1. Northern Hemisphere
500-hPa circulation during May featured above-average heights across the polar
region, and generally below average heights in the middle latitudes (Fig.
E9). This pattern reflected the negative phase of
the Arctic Oscillation (AO). Regional circulation features during the month
included above average heights over eastern North America, Greenland,
northwestern Russia, and eastern Siberia, and below average heights across the
central North Pacific, western U.S., high latitudes of the western North
Atlantic, and central Europe. Over the North Atlantic, the anomalies projected
strongly (-1.5) onto the negative phase of the North Atlantic Oscillation (NAO)
(Table E1, Fig. E7).
The negative NAO signal has been exceptionally persistent since July 2009. The
circulation during May 2010 also reflected a strong negative phase (-3.1) of the
West Pacific (WP) pattern, which contrasts with the positive phase of the WP
pattern that had previously persisted from January through April.
main surface temperature signals during May were consistent with the upper-level
circulation, and included above average temperatures in eastern North America
and northwestern Russia, and below average temperatures in the western U.S. (Fig. E1). The main precipitation signals
included above-average totals in the northern Plains states, southwestern
Canada, eastern Europe/ western Russia, and portions of China (Fig. E3).
Below average totals were observed in the northeastern U.S., eastern Canada, and
a. North Pacific/
the Pacific sector, the circulation during May featured a north-south dipole
pattern of 500-hPa height anomalies, with above average heights at high
latitudes and below average heights in the middle latitudes (Fig.
E9). This pattern reflected a strong negative
phase of the WP teleconnection pattern (Fig.
E7), and is opposite to that which persisted from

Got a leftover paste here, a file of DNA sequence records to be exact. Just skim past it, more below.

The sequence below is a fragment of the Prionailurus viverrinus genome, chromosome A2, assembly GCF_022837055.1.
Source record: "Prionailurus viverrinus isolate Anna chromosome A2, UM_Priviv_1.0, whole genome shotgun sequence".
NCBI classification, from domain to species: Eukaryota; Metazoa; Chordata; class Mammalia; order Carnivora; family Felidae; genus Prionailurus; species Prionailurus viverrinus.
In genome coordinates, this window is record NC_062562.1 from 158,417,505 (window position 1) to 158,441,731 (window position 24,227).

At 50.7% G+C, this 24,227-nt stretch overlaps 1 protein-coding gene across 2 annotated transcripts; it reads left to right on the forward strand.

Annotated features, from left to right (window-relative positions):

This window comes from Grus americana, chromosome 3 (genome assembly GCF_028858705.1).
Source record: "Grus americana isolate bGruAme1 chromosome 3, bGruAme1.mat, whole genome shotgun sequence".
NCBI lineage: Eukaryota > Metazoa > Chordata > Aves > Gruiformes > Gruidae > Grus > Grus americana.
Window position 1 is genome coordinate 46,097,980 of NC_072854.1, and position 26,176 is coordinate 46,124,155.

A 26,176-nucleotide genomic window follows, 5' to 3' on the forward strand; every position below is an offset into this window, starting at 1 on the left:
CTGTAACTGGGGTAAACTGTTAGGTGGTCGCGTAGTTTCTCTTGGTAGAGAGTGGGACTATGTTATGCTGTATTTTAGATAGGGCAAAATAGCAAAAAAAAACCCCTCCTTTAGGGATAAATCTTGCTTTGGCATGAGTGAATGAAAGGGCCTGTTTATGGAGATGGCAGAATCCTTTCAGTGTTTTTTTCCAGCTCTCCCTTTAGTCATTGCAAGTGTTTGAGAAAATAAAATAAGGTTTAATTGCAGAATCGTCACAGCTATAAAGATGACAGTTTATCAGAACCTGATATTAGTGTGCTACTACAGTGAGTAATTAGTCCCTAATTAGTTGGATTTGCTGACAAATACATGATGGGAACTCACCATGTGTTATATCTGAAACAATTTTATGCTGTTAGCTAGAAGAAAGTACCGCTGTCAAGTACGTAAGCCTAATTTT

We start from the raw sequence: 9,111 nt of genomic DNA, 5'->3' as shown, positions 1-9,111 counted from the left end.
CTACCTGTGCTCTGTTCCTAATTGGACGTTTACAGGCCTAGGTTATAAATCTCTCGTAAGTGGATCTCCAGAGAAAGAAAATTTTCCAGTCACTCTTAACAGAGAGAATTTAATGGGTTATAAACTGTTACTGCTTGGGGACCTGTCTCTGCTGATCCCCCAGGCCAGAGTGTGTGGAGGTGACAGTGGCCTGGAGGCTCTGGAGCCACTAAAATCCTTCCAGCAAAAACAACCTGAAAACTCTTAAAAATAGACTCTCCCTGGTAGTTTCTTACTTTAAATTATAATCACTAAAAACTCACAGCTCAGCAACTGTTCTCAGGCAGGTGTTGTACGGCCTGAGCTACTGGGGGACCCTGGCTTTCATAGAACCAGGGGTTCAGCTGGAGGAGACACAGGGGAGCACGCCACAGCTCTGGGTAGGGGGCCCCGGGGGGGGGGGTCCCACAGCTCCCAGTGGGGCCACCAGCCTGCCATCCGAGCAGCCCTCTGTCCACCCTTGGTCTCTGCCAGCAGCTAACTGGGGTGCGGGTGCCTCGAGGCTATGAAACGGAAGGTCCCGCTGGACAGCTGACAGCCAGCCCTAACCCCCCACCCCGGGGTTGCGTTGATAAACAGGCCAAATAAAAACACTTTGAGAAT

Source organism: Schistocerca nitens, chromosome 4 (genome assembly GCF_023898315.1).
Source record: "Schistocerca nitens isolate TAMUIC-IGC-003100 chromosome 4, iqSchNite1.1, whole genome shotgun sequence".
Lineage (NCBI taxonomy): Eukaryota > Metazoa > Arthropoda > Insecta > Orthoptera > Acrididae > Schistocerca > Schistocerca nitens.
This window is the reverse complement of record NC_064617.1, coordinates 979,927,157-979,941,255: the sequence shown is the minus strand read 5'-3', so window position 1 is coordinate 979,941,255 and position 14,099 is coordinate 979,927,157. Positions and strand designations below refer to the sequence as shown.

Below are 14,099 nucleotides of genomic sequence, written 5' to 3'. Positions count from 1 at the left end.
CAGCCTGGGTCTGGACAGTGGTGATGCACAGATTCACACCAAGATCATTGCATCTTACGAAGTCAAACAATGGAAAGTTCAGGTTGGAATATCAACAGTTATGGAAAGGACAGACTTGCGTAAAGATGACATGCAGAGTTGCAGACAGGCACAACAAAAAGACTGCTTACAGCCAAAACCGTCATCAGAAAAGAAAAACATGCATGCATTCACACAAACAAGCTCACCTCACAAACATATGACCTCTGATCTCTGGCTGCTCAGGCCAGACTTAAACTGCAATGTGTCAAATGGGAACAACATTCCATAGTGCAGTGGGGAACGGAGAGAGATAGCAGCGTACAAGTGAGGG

January-April. This phase change of the WP pattern occurred coincident with the
demise of El Niņo, and with a corresponding shift back to Indonesia of the area
of enhanced equatorial convection (Fig. T25).
the United States, the circulation during May featured a strong trough in the
west and a ridge in the east. This pattern resulted in an east-west dipole
pattern of surface temperature anomalies, with well below average temperatures
in the west and above average temperatures in the east (Fig.
E1). For much of the western U.S., temperatures
were 2°-4°C below average, with departures generally in the lowest 10th
percentile of occurrences.
average precipitation occurred across the north-central U.S. and south-central
Canada during May, with monthly totals in the upper 90th percentile
of occurrences (Fig. E3).
This enhanced precipitation occurred in association with large-scale ascending
motion and upper-level divergence immediately downstream of the mean trough
axis. Conversely, below average precipitation occurred immediately downstream of
the mean ridge axis, with totals in portions of eastern Canada in the lowest 10th
percentile of occurrences.
500-hPa circulation during May featured a north-south dipole pattern of height
anomalies, with above average heights over Greenland and below average heights
over the high latitudes of the western North Atlantic (Fig.
E9). This pattern reflected the ongoing negative
phase of the NAO, which has persisted since July 2009 (Fig.
during May 2010, the circulation featured a trough over central Europe and a
ridge over northwestern Russia. This pattern contributed to above average
precipitation over eastern Europe and western Russia, with some areas recording
totals in the upper 90th percentile of occurrences (Fig.
E3). It also contributed to well above average
temperatures in western Russia, with some areas recording departures exceeding
+4°C (Fig. E1).
2. Southern Hemisphere
500-hPa circulation during May featured above average heights over the central
ocean basins, and below average heights across the high latitudes of the eastern
South Pacific and over eastern Australia (Fig.
E15). At 200-hPa, the South Pacific jet stream
was retracted westward and the jet exit region was located well west of the date
line (Fig. T21).
This jet stream configuration is consistent enhanced convection over Indonesia (Fig.